Hani Abu Bilal (Shabab Al-Dhahrieh) 2 caps
Husam Abu Saleh (Hilal Al-Quds) 8 caps
Ahmed Harbi (Al-Am’ary) 7 caps/1 goal
Hatem Karim (ex-Hilal Al-Quds, now with Umm El-Fahm) 3 caps
Mohammed Jamal Jebreen (Shabab Al-Khaleel) 7 caps/1 goal
The players listed above played mostly at the third and fourth tiers of Israeli football. Despite their lack of notoriety, some have become key members of the National Team. Ahmed Harbi is an excellent (if defensively deficient) wingback, Atef Abu Bilal is an old-school winger with frightening pace, and there are not enough words to describe Alyan’s goal-poaching ability despite his advanced age.
What is slowly being constructed is one of the few (the only?) league without foreign players. The clubs exist solely to provide players to the National Team and the league schedule works to benefit the national team (cry your eyes out Fabio Capello!).
The Haaretz article points out some objectionable results of this policy:
  1. Arab teams in Israel are being poached of their talent base without being properly compensated.
  2. The PFA’s refusal to recognize the player’s registration (instead issuing the player with a new Palestinian ID) with the IFA might result in the wrath of FIFA- maybe even a suspension.
  3. These players are lured to the WBPL by contracts that pay them respectable sums $60,000-$100,000/year. The concern here is where is this money coming from? Will the bubble burst as it has with several Spanish clubs?
I think it is unfortunate that Arab clubs are being affected by the PFA’s policy but what I think is more unfortunate is that there isn’t a club inside the Green Line in the mould of Athletic Bilbao. There needs to be a club in Israel committed to only buying Arab players- it evens the playing field for them. Racism plays a part in Arabs not being able to further their footballing careers. How Murad Alyan never got a shot at the big time is puzzling, to say the least. The ones that do make it often choose to play for Israel in order to further their careers in Europe. But in doing so are forced to listen to an exclusionist national anthem, are heckled by their own fans, and scorned by some in the Arab community as Uncle Toms. These players deserve a choice, another avenue of furthering their careers and the WBPL (and possibly the Palestinian National Team) is giving them that.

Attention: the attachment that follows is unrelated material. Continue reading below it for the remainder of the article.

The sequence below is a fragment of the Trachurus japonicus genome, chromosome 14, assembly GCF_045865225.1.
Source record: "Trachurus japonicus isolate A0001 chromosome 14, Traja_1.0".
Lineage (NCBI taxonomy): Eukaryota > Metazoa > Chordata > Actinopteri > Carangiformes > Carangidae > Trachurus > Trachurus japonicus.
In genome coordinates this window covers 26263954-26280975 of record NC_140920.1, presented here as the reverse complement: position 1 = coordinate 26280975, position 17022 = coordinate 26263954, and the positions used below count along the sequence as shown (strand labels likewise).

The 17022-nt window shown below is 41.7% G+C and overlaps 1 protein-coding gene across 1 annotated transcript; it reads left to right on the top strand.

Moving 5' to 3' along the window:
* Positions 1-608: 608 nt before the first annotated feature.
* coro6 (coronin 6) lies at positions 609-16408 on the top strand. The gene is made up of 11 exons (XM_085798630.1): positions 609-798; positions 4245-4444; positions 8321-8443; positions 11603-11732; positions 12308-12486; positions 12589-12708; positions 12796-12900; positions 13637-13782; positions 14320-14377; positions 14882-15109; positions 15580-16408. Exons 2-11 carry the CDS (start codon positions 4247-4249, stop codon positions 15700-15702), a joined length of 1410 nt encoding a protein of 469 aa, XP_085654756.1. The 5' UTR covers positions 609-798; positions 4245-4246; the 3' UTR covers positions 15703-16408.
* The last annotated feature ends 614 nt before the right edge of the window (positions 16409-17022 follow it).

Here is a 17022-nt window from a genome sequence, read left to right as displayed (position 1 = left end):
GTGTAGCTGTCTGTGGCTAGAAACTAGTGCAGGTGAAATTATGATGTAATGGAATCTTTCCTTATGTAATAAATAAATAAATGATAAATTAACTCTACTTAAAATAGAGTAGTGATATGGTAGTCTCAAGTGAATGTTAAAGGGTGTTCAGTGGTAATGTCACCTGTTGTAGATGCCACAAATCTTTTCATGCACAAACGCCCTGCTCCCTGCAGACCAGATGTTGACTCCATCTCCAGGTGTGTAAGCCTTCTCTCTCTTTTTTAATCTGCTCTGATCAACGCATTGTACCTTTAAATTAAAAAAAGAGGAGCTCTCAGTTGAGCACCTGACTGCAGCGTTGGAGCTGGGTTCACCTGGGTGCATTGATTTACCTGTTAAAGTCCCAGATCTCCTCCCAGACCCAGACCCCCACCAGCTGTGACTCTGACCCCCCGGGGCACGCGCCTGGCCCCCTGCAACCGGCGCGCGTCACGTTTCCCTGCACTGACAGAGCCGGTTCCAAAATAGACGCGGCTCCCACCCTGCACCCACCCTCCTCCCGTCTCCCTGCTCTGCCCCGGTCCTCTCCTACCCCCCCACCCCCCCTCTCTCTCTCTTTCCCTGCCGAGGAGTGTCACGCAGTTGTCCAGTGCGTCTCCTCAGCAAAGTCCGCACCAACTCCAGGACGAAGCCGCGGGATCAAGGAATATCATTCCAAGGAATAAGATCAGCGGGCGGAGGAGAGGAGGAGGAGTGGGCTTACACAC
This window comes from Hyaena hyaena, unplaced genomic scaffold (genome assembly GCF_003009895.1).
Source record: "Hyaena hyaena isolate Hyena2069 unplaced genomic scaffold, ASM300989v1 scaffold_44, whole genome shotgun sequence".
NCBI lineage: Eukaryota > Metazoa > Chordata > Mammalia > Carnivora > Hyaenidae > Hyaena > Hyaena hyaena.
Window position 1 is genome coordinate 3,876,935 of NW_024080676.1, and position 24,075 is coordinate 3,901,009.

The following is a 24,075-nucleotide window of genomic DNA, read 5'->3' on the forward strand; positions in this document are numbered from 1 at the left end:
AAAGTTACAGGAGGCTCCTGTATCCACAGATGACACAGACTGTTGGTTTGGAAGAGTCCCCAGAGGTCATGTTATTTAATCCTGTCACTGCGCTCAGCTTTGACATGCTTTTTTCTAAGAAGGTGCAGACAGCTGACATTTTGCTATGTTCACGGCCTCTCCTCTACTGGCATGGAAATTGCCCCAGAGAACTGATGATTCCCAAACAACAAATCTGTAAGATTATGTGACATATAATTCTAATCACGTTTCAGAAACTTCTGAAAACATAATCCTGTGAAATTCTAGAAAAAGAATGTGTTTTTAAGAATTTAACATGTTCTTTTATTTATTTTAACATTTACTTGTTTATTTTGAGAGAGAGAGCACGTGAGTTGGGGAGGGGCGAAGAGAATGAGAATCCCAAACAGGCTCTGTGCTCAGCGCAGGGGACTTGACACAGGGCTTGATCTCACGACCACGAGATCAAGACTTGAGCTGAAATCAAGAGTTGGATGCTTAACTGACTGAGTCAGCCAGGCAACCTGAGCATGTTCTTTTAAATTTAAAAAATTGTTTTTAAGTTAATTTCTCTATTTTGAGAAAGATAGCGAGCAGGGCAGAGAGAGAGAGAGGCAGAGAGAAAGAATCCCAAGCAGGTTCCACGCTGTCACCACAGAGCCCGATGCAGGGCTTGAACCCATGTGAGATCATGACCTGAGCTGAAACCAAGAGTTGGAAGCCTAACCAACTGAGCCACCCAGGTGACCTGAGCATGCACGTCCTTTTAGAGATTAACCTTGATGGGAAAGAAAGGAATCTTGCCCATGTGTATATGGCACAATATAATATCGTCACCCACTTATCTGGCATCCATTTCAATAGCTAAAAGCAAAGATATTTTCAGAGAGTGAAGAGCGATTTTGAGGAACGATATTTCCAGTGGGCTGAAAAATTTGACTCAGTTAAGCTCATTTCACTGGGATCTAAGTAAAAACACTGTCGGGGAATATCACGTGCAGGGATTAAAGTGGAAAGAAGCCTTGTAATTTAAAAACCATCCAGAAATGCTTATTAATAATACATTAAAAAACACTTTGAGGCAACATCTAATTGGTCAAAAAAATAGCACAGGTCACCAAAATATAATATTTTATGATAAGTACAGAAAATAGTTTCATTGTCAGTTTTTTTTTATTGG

The hope is that competition from the WBPL will help these Arab teams get their houses in order and results in them taking better care of players starved for opportunities to further their sporting careers.
As far as ignoring the IFA’s player registry most neutrals would agree that the PFA is in violation of FIFA’s codes and statues. On the other hand, Israel is in violation of FIFA’s code and statues every time a player is arbitrarily not allowed to leave or enter his own country. That said, I think WBPL clubs should avoid rocking the boat too much and should target players available on a free transfer in the interim.
As for the possibility of the bubble bursting- it remains a possibility due to the fragile financial situation. To my knowledge, WBPL clubs haven’t overextended themselves with lines of credit and loans with usurious rates. The money they do receive comes from the PFA, Jawwal- the league sponsor, the financial backing of their chairmen, and to a lesser extent ticketing. If the Palestinian Authority’s revenue dries up then there could be a domino effect that harms the WBPL but if that doesn’t happen then the league has every chance of succeeding in the long term. Potential revenue sources in the form of a television contract and apparel sponsorships have yet to be exploited. These opportunities along with an increased following will arrive will arrive sooner rather than later but only if the product is good. And how do you ensure the quality of the product?
By buying the best Palestinian players around no matter what identity cards they hold.